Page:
Photo: Todd Ehlers (Flickr)
Attorneys for American-born Taliban fighter John Walker Lindh say the warden at a Terre Haute federal prison is not complying with a court order allowing Lindh and other Muslim inmates to pray in a group five times a day.
Lindh’s attorneys are asking a federal judge to compel the warden to comply with the judge’s January ruling that Muslim prisoners should be allowed to participate in daily group prayer.
Warden John Oliver instituted a policy in March allowing groups of ten inmates to pray three times a day, even though the prisoners are typically out of their cells long enough to pray five times a day, which traditional Muslim law requires.
But in U.S. District Court in Indianapolis on Thursday, the warden said that policy created security concerns after he says Muslim inmates began exhibiting gang-like behavior, including extorting and disciplining other inmates and openly defying prison staff. In response, Oliver changed the prison unit’s policy in May, only allowing Muslim inmates to pray in their cells in groups of two, which he says is still congregate prayer and therefore complies with the court order.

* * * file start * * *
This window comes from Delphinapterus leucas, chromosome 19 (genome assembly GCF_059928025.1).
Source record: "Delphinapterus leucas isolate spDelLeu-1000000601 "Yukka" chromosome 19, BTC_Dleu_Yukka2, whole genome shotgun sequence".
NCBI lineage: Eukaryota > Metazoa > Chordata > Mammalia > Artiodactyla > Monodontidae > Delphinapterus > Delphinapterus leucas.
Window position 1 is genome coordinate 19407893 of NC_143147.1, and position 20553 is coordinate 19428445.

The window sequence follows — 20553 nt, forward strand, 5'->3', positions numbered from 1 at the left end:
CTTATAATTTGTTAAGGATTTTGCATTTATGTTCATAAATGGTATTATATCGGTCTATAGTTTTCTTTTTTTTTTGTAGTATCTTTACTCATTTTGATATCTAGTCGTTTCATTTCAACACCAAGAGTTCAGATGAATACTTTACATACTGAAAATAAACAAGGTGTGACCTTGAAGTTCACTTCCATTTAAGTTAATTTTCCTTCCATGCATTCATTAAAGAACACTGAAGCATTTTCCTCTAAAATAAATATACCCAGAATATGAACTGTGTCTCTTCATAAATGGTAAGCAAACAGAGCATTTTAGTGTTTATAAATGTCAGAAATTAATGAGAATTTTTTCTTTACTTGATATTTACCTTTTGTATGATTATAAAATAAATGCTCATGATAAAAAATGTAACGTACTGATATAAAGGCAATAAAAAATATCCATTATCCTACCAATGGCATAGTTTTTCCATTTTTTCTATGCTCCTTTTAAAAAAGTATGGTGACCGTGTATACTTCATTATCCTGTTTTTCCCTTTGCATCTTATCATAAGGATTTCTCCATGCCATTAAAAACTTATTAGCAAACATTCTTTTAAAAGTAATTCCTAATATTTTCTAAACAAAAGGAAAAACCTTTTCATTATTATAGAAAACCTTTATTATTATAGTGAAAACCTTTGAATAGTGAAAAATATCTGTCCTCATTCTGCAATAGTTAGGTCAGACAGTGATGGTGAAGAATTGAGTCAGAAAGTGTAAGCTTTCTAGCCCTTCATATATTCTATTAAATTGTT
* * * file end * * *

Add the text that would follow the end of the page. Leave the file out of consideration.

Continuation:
But American Civil Liberties Union of Indiana attorney Ken Falk, who represents Lindh, says the prison’s policy regarding religious activities should be the least restrictive possible.
“What the court found was that group prayer in the unit outside the cell had been occurring for years on this unit and as I tried to say to the court, it seemed that the court’s decision wanted group prayer to be treated like any other congregate activity occurring outside the cell, not restricted to the cell,” he says.
The judge did not give a timetable for her ruling.